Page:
The construction is fairly standard, with a black painted 360mm aluminum radiator to start. There’s no need to worry about any chemical reactions in the liquid as Thermaltake takes care of that for you with the all-in-one sealed build. Holes line up with 120mm fans which should line up on all enthusiast level enclosures. Plus, the radiator assembly is surprisingly light weight. Custom systems are easily more than twice that in weight.
Up close, it appears the radiator is a dual pass. What that means is that the warmer liquid passes through more of the fins twice which cools the liquid better. While a triple pass radiator would cool better, it creates more resistance and cost. The reason for the higher cost is due to that construction and the need for a stronger internal pump to push the liquid through. The improvement would most likely be about 2-3 degrees at the cost of $30-40 which honestly isn’t worth it at this price point.
Up close, you can see the Water 3.0 Ultimate’s copper cooling plate covering the base unit. The base already comes with some thermal paste strategically centered. No clue on the paste’s origin or any special properties. The base plate seems smoother than previous units.
Finally, a 3pin wire powers the pump. It’s sure nice to have such a lower power pump easily connectable to the motherboard’s fan headers.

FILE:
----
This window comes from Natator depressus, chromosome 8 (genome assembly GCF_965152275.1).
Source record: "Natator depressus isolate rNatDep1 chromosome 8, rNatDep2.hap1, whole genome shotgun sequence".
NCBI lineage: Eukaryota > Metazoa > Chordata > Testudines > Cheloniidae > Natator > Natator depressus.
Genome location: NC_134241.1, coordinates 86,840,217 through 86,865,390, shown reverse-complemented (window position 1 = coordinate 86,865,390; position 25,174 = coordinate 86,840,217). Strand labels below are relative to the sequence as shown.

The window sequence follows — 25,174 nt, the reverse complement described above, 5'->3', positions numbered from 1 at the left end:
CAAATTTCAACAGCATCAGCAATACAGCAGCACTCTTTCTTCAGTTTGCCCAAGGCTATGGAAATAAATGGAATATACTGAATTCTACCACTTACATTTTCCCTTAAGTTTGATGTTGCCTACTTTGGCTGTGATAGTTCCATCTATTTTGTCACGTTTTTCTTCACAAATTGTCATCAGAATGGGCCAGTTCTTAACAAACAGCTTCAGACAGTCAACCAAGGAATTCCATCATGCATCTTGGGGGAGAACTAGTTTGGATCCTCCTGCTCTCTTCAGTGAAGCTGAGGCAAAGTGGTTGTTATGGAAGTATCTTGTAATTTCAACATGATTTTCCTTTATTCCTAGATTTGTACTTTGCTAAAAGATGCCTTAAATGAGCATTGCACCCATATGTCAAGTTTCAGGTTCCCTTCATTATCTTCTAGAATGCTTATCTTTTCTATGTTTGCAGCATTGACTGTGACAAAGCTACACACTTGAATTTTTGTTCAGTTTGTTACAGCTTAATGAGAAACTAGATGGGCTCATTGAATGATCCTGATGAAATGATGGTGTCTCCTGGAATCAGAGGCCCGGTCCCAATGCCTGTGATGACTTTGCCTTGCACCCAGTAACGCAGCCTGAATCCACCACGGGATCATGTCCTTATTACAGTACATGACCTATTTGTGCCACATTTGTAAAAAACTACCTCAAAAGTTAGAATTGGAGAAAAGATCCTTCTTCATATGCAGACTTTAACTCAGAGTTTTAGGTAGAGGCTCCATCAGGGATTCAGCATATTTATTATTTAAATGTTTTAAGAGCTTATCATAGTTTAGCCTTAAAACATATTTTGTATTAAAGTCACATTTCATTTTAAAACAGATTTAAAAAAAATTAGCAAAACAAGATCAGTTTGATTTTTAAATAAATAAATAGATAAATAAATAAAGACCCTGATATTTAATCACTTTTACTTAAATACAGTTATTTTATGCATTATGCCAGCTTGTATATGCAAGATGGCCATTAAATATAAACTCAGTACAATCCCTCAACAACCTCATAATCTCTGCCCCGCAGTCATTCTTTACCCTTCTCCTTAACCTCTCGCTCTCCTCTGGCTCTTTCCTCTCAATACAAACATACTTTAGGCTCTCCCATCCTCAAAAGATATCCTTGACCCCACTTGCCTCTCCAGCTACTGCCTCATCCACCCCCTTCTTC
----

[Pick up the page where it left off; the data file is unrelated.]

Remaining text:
Test System Setup
If you’ve installed any all in one liquid cooling systems the last three years, the Water 3.0 Ultimate doesn’t reinvent the wheel here. The enclosure we used is the newly released Thermaltake Urban T81 full tower enclosure. It supports both front and top mounted radiators. The rest of the system setups is as follows.
Haswell-R “Devil’s Canyon”
- Intel Core i7-4790K
- GIGABYTE GA-Z97X-UD5H Motherboard
- Patriot Memory Viper 3 16GB 2133MHz DDR3 Memory
Ivy Bridge-E System
Installation in the Thermaltake Urban T81 because of the preset holes and slots so you can use to position any 120mm or 140mm radiator including fans. Four screws feed through the fans and case frame in to the radiator which was mounted on top. Mounting the radiator took a mere 15 minutes. Not all cases are this well equipped, so double check your case.
The CPU block was easy to install because of the accurate, detailed directions and depictions. The two Haswells took only 20 minutes each and the LGA 2011 IVB-E and HW-E both took 10 minutes because it only needs the mounting ring and four bolts. The tricky part is making sure you hold the ring and block in place while starting the four corner bolts during installation.
Now let’s get on with the testing!